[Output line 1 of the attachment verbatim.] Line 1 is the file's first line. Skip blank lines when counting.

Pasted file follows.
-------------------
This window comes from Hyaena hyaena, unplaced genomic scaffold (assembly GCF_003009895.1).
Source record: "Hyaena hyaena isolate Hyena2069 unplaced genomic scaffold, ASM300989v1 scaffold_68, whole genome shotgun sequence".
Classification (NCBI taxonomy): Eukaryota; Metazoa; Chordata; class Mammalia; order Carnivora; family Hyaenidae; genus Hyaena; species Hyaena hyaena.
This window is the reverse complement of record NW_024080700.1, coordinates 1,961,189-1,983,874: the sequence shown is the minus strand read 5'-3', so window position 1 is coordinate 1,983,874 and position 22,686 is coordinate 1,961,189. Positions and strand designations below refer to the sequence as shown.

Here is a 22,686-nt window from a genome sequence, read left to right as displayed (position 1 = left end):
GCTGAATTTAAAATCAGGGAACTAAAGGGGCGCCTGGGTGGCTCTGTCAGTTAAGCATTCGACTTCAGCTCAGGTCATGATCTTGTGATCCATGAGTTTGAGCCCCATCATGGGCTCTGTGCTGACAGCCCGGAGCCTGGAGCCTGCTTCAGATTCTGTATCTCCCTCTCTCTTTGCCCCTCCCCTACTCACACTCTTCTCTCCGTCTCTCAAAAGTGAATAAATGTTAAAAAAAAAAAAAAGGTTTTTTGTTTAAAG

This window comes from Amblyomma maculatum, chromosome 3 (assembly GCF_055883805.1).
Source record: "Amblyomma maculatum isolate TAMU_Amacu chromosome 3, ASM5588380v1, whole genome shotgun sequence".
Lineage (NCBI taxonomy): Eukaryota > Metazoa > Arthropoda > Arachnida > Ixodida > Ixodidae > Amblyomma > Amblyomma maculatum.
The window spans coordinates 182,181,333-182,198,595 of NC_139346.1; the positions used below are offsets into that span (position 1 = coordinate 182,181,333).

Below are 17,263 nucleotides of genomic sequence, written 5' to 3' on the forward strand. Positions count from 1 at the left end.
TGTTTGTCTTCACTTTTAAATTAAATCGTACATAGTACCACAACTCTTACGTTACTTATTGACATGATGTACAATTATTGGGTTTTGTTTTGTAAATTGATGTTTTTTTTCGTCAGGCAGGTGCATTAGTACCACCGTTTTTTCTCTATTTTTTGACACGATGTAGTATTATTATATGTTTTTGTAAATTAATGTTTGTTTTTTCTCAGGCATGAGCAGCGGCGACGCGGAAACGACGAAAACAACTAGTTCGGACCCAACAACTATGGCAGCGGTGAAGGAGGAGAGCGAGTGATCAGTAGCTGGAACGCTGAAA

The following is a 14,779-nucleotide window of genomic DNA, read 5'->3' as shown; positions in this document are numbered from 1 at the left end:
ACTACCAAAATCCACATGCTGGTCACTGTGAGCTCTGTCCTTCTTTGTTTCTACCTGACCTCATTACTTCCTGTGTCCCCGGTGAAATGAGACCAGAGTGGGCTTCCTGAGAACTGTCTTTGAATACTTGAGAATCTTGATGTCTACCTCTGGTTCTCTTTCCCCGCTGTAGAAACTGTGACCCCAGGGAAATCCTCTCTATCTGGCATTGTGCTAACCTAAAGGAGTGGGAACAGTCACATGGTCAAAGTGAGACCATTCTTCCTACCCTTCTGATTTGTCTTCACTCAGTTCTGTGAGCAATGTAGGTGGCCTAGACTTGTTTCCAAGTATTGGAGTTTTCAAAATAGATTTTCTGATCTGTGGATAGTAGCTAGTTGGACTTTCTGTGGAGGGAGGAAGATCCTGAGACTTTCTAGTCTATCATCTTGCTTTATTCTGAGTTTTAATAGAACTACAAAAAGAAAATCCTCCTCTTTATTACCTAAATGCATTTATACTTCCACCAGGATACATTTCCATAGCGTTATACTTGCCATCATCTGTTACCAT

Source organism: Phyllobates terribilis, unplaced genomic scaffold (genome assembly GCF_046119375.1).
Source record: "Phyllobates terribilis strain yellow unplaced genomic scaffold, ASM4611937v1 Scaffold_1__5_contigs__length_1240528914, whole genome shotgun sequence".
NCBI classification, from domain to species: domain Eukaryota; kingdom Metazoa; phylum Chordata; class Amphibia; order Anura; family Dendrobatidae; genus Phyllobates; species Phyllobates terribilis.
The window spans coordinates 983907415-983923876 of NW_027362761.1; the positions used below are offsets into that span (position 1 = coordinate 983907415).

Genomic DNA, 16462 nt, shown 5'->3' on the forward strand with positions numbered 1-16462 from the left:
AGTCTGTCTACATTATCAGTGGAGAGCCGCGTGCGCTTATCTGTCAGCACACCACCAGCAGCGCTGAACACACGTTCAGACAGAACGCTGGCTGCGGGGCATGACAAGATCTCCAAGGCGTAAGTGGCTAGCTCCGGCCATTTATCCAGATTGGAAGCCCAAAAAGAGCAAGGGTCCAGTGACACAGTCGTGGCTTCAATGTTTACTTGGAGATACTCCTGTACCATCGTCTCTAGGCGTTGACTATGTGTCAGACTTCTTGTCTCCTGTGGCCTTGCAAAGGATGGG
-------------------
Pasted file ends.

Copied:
This window comes from Hyaena hyaena, unplaced genomic scaffold (assembly GCF_003009895.1).